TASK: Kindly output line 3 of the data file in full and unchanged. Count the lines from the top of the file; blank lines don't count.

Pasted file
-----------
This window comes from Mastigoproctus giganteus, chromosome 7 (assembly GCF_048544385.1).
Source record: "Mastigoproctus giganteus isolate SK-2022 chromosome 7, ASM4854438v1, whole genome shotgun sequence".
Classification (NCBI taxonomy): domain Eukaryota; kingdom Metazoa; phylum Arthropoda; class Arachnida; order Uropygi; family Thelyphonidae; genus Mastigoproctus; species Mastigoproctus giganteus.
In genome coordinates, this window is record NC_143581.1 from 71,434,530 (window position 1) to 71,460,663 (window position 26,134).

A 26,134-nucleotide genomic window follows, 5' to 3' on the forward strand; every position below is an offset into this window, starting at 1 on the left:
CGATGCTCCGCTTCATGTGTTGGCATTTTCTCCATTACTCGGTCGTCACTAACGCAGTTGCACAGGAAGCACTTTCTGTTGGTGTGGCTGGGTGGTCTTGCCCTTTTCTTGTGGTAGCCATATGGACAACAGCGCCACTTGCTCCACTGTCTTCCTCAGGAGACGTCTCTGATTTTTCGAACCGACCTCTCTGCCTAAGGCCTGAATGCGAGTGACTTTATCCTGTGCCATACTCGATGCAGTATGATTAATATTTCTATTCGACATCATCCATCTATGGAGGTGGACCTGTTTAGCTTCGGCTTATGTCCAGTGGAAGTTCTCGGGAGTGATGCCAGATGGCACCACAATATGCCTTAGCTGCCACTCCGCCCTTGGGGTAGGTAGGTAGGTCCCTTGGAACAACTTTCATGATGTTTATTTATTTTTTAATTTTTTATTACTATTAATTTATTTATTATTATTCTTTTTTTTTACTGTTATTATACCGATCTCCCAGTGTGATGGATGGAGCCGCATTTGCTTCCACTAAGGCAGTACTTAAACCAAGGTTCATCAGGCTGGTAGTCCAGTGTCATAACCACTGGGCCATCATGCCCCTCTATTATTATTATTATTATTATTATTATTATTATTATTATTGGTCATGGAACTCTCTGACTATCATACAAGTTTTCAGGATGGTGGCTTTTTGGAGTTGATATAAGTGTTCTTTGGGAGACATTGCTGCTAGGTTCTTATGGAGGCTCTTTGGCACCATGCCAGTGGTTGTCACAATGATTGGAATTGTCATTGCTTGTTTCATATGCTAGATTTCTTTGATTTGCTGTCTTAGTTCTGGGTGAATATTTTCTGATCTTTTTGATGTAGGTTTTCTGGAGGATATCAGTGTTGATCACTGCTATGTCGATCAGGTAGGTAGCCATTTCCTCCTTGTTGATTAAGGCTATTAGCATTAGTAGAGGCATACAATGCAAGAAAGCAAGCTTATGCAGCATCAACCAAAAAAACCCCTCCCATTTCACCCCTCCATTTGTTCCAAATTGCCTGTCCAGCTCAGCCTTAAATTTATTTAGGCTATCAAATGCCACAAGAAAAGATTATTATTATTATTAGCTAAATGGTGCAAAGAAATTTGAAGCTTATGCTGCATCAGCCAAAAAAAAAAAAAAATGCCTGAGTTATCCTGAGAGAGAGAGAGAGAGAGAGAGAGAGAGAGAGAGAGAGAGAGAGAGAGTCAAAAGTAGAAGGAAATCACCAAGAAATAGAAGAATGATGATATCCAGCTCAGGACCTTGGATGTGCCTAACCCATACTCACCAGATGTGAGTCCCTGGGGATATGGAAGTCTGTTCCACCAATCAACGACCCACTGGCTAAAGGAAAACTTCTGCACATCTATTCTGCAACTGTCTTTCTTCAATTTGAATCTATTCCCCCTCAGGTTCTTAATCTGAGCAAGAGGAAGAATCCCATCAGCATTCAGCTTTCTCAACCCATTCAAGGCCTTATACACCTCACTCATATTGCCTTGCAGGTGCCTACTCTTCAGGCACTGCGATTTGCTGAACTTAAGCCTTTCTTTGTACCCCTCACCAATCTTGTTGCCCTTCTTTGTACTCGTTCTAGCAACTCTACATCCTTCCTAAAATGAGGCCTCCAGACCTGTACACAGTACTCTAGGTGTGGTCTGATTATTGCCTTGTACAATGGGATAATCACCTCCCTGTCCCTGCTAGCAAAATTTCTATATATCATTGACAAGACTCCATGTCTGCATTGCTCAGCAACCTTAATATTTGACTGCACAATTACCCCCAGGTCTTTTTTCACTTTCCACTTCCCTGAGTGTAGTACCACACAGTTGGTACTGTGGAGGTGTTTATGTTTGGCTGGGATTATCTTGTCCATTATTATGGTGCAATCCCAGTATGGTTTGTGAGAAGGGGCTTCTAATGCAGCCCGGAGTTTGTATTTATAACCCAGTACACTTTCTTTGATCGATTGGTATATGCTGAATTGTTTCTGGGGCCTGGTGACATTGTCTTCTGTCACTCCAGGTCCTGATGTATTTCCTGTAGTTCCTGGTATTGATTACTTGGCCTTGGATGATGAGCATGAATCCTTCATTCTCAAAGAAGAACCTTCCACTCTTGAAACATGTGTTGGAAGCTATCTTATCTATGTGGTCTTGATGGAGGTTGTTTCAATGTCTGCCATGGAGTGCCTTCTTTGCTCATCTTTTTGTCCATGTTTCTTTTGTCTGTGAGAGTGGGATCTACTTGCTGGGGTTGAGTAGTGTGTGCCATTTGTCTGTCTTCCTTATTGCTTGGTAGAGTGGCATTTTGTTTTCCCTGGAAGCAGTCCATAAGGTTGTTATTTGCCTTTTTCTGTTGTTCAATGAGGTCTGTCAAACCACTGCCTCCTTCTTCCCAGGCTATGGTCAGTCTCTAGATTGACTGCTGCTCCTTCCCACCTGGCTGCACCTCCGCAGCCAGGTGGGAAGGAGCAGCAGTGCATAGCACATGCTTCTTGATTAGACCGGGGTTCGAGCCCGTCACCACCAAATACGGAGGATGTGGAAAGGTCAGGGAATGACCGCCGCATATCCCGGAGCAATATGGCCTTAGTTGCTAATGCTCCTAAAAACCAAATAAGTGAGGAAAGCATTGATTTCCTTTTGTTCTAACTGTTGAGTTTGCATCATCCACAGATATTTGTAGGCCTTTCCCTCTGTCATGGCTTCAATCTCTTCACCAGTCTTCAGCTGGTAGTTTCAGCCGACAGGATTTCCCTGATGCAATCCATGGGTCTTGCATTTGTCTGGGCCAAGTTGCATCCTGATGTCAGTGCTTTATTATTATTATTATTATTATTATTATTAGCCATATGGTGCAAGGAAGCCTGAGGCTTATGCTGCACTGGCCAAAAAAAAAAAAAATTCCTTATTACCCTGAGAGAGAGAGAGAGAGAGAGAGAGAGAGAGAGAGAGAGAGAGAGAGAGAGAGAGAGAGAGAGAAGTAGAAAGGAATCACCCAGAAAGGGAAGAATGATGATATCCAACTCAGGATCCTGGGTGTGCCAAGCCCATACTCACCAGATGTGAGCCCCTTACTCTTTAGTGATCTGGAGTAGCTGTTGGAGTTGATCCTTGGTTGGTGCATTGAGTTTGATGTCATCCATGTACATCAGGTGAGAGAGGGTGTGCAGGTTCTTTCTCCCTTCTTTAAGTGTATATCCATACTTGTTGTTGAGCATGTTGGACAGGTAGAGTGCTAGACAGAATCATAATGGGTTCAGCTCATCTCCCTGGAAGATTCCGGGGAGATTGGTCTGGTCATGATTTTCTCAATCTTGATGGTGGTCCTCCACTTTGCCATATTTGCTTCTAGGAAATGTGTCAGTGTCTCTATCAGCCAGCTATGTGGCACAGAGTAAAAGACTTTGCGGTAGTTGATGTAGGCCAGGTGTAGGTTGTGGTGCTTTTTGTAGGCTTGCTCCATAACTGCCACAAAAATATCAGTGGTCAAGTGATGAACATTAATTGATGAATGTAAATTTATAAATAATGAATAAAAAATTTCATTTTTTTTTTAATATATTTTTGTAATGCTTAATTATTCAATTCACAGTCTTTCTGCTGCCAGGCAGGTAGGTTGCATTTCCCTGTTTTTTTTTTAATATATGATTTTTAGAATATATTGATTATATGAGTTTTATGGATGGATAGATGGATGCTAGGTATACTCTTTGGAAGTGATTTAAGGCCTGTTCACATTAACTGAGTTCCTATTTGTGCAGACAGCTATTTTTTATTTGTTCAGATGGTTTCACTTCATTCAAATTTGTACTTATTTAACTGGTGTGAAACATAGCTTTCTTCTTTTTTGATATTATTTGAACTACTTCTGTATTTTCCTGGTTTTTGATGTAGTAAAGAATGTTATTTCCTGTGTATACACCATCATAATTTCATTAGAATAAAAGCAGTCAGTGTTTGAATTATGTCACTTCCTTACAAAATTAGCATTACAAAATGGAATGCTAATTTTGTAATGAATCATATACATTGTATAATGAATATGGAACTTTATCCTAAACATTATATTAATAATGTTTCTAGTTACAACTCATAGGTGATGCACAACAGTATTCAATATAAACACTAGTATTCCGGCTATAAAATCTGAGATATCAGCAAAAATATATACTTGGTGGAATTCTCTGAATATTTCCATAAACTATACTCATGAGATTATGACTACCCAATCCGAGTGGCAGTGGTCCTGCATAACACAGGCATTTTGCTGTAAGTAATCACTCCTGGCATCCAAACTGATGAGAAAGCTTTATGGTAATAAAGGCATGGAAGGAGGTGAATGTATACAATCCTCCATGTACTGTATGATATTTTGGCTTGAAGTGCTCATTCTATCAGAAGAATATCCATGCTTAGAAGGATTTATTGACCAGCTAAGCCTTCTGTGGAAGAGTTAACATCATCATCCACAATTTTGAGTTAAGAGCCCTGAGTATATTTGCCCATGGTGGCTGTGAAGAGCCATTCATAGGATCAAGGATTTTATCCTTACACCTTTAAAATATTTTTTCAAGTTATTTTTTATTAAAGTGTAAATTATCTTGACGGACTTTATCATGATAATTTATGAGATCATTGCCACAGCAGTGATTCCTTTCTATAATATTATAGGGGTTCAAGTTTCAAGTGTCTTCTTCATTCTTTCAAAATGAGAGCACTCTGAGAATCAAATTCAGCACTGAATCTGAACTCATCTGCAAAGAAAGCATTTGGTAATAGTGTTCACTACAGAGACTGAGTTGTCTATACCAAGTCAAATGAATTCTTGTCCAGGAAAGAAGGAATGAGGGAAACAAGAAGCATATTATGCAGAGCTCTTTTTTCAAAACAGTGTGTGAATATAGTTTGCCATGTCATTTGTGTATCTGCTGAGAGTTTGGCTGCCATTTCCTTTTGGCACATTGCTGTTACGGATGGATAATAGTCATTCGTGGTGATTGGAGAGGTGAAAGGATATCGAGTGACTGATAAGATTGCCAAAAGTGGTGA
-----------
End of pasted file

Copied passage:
Classification (NCBI taxonomy): domain Eukaryota; kingdom Metazoa; phylum Arthropoda; class Arachnida; order Uropygi; family Thelyphonidae; genus Mastigoproctus; species Mastigoproctus giganteus.